My job allows me to visit a lot of Alaska on a yearly basis. I wanted to capture the trips in one location!

Park Güell ~ Barcelona

Dec. 25, 2014

We had wanted to visit the park and headed out on Christmas morning knowing that we had tickets for 12:30 to tour Basilica de la Sagrada Familia. We rode the subway to the closet metro Lemmen, and as we offloaded the subway a nice young woman was standing there helping tourists explaining that it was necessary to take the bus to the park because it was a long walk. She shared with us that you take bus number 24 to the park. We also learned it was an 8 euro entry. At that point we decided to hold off and go to the park in the afternoon AFTER our other tour, because she said you buy tickets to enter at a specific time on the 1/2 hour you can stay as long as you want but once you leave you can not return.

The park was inspired by the craze in England to have garden parks, hence the name “Parc”. This park was requested by Count Eusebi Güell, where of course it got its name. The site very high on the hills of Barcelona was a rocky with little growth of anything but a few trees. At the time very few people wanted to go up there because it was difficult to get to, no easy way up the hill.

Eusebi Güell asked Antoni Gaudí, at the time an up and coming a architect to design the park. It took 14 years to complete from 1900-14, and became an official city park in 1926. The park was listed World Heritage Site in 1984 because it highlighted Gaudi’s work.

We found the visit to be enjoyable and again to be overloaded with Gaudi’s work. He was of course influenced greatly by nature as you notice throughout.










infamous art work at the entry to the park


amazing art work made from broken tiles.


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Flamenco dancers; Casa Patas, Madrid

Dec. 21, 2014

Thanks to our sweet hostess Blanca we had front row seat tickets to see the Flamenco dancers. Flamenco is a traditional folk dance in Spain. It originated in the southern region of Spain, in Andalusia.

The show we attended contained all the traditional components, “cante” (singing), toque (guitar playing), baile (dance) and palmas (handclaps). It was very strong and powerful. Reminded us of the strength of Alaska Native traditional dance. This form of dance is related to the Romani people of Spain and dates back to the late 1700’s.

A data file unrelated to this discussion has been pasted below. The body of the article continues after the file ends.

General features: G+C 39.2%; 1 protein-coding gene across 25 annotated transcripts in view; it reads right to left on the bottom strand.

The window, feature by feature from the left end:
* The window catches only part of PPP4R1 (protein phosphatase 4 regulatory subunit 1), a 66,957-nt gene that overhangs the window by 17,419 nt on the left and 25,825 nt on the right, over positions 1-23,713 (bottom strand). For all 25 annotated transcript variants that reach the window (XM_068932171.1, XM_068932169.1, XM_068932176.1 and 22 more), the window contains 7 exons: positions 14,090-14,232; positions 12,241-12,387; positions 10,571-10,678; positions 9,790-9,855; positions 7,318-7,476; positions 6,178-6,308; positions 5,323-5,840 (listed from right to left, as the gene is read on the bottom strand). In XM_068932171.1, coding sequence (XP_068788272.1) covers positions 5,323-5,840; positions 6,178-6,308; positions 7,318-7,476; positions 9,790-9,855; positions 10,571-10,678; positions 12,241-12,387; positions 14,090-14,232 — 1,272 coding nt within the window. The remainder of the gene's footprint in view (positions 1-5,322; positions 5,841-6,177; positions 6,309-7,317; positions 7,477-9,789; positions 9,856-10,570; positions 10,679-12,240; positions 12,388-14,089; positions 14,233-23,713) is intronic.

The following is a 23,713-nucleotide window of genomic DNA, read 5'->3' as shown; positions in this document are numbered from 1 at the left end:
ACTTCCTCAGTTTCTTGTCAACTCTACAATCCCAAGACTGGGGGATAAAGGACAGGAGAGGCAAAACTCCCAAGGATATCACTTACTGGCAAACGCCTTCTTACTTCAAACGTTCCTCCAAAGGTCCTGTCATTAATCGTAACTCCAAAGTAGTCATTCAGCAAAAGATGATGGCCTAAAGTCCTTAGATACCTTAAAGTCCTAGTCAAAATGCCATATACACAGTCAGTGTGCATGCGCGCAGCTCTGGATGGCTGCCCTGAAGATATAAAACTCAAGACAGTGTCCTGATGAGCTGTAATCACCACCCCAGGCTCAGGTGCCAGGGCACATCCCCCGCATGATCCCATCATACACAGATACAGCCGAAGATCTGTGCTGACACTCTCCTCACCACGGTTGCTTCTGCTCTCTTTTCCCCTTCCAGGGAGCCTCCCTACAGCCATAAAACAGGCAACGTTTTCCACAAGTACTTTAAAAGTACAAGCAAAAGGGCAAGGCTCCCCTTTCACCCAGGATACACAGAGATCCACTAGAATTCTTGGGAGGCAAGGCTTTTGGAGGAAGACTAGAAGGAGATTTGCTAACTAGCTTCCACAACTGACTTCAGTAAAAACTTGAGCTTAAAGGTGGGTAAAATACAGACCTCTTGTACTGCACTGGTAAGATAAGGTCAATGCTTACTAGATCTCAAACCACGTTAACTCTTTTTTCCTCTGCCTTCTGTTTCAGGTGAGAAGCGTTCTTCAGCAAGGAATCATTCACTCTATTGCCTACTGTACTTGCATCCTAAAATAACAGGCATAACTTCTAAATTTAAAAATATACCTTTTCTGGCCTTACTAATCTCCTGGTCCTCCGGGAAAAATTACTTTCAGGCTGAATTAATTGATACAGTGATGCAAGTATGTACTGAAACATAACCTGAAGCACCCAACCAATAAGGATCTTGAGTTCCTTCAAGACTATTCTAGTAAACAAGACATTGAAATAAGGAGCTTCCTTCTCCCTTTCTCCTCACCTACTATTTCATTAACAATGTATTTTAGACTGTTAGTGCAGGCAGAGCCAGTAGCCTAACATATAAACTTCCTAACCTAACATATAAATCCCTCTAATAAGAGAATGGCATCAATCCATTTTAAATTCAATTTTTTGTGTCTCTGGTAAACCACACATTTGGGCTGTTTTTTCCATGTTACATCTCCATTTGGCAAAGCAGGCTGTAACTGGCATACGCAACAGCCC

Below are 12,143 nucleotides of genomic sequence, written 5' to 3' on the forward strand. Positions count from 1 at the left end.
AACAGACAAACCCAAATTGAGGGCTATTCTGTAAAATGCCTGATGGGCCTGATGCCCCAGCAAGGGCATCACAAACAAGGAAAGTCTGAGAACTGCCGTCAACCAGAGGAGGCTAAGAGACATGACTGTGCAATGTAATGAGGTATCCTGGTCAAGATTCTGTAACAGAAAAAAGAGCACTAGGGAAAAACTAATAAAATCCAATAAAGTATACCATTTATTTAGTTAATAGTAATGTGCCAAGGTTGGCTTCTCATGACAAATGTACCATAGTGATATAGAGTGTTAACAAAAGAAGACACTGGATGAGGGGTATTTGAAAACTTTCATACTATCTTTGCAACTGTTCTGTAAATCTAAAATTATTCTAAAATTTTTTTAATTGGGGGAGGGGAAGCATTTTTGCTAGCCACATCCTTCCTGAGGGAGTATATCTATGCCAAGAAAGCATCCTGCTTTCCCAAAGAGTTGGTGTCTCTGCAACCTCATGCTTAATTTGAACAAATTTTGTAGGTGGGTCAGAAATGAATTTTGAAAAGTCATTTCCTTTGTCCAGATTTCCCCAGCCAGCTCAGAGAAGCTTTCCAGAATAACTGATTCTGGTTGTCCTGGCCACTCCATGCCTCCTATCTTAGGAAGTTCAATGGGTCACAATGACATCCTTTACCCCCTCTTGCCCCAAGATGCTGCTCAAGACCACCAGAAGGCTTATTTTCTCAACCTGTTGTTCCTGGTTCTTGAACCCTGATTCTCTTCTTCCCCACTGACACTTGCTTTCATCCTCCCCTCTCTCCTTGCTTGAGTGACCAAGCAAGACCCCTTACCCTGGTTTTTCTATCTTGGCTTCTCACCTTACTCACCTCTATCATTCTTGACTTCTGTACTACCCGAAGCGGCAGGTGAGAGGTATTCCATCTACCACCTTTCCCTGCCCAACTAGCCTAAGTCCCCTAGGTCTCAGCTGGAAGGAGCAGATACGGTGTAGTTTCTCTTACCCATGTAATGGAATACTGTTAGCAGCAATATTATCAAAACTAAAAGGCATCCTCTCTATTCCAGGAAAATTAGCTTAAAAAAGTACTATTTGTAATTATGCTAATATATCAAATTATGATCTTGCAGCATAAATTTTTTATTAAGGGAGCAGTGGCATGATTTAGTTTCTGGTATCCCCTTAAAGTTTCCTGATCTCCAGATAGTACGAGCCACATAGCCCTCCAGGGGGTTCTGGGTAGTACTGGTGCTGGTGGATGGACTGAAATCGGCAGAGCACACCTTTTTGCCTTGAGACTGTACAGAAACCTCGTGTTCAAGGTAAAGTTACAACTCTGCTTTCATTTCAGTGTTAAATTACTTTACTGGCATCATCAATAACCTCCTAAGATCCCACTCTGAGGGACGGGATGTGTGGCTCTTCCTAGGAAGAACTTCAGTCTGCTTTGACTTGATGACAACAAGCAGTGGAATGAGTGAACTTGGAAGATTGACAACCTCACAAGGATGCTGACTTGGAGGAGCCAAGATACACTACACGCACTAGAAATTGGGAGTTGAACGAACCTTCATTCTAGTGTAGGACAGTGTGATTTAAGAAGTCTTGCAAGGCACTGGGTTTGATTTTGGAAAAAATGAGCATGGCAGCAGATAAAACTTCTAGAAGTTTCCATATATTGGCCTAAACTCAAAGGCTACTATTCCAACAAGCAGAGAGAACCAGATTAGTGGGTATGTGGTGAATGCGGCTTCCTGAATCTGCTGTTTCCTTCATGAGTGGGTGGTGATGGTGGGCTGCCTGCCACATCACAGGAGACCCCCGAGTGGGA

Our tickets were for the Casa Patas show. They were all the traditional guitar player, violin player, percussion player, and 2 main vocals, as well as three main dancers. We left there feeling as if we’ve had a very powerful cultural experience. My only disappointment was that the vision I’d had in my of head of many women in beautiful dresses was not in this show. Only one female dancer with no flowery flowing dress.

However the two male dancers were powerful and we enjoyed it very much.

If you want to go get tickets in advance and reserve a front row seat, the dancers are in your lap and you even get some sweat tossed on you 😕http://www.flamencotickets.com/casa-patas-madrid




Andorra; the smallest state in Europe

Dec. 26, 2014

Glad we got an early start as we headed north out of Barcelona to Andorra. We had no trouble getting out of the city as it was the day after Christmas and seem to be no one was working today. We headed north and hit a lot of fog to start with however it cleared and the views became beautiful. Once we reached Andorra we thought we had to possibly clear customs or something, but we simply just crossed the border into a new country, guess that’s the European Nations way!

We stopped in the first little town center St Julia, for some breakfast and coffee and enjoy just walking around town for a bit. The town of Andorra is very reminiscent of an Aspen or Vail, a typical resort/ ski town. Andorra is in the heart of the Pyrenees mountains, sandwiched between France and Spain. It is only 180 square miles and a majority of that is forests, lakes, rivers and mountains only 8% is urbanized. Just over 75,000 people live in the country and Today tourism is it’s leading economy however agriculture was its traditional economy.

We learned that Andorra did not even become a country enjoying the UN until 1993. No wonder many are unaware it is a country.

Our visit was only about an hour and a half however on our way out of the country line to enter had extended to at least a mile to a mile and a half, Spaniards were heading to Andorra for a winter weekend getaway. We lucked out!

We had debated whether to take the highway through the mountains or the straight highway below! We decided start on a mountain route ~ for about 1 mile, until we discovered while driving a stick shift on those curvy, curvy, curvy, slow roads I’d probably kill myself or Harry before the trip was done. Backtracked the miler so and headed out on the highway we were still blessed with amazing views of the scenery around Northern Spain and the Pyrenees mountains.

Another town we stopped in was Jaca, as we noticed a beautiful fort surrounding a hillside. Upon inspection we discovered it was Castillo de San Pedro.

But I do have to say that the highlight of the day after being on the road for about 10 hours was pulling into our sweet little town up in the mountains called Sos del Rey Catoilico. The sun was setting as we drove towards it which made it even more magical. We easily found her hotel and we’re delighted when we walked in and saw the beauty of this quaint little town. The family that owns the hotel and mentioned to us that there was a concert starting at 7 PM in the church down the way. We opted to go be one with the community and enjoy the show tremendously.

No pictures of the community to add to the blog yet but I’ll try to add some tomorrow. All the other shots from today are either from Andorra for the road trip.